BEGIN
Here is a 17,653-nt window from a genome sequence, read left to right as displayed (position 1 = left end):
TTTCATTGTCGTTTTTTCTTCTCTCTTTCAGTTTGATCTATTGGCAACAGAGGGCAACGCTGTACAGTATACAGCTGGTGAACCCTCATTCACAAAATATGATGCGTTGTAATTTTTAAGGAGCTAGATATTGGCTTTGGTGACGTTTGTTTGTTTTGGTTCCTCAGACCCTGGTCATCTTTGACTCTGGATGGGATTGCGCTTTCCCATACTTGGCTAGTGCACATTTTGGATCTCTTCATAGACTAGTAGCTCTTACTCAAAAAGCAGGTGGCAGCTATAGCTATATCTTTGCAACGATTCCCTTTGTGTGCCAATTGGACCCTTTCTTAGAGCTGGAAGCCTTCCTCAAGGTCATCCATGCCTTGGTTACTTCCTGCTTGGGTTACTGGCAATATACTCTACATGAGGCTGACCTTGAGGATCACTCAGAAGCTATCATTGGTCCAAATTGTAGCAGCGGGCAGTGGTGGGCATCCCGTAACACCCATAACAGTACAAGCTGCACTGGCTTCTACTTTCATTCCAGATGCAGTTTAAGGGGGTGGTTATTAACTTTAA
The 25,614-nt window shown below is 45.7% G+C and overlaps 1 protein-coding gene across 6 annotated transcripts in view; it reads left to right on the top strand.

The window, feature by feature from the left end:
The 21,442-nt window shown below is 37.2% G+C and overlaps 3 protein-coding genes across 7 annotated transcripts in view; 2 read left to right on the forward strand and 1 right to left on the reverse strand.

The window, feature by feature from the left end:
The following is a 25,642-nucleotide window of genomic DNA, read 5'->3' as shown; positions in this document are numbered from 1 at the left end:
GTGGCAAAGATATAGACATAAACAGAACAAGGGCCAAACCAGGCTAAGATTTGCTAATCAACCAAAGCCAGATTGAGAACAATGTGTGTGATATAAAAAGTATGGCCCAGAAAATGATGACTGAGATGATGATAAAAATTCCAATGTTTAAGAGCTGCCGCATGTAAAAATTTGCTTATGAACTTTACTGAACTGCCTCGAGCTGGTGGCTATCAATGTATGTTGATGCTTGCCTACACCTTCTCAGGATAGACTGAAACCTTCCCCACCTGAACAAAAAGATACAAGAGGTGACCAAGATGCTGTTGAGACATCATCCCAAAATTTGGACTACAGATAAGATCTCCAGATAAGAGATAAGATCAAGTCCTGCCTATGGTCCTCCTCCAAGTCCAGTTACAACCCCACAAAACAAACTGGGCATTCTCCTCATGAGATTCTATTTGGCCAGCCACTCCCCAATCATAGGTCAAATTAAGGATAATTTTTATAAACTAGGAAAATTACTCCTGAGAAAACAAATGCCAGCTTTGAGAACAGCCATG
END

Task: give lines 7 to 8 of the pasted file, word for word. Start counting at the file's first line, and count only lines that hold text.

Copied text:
The following is a 25,642-nucleotide window of genomic DNA, read 5'->3' as shown; positions in this document are numbered from 1 at the left end:
GTGGCAAAGATATAGACATAAACAGAACAAGGGCCAAACCAGGCTAAGATTTGCTAATCAACCAAAGCCAGATTGAGAACAATGTGTGTGATATAAAAAGTATGGCCCAGAAAATGATGACTGAGATGATGATAAAAATTCCAATGTTTAAGAGCTGCCGCATGTAAAAATTTGCTTATGAACTTTACTGAACTGCCTCGAGCTGGTGGCTATCAATGTATGTTGATGCTTGCCTACACCTTCTCAGGATAGACTGAAACCTTCCCCACCTGAACAAAAAGATACAAGAGGTGACCAAGATGCTGTTGAGACATCATCCCAAAATTTGGACTACAGATAAGATCTCCAGATAAGAGATAAGATCAAGTCCTGCCTATGGTCCTCCTCCAAGTCCAGTTACAACCCCACAAAACAAACTGGGCATTCTCCTCATGAGATTCTATTTGGCCAGCCACTCCCCAATCATAGGTCAAATTAAGGATAATTTTTATAAACTAGGAAAATTACTCCTGAGAAAACAAATGCCAGCTTTGAGAACAGCCATG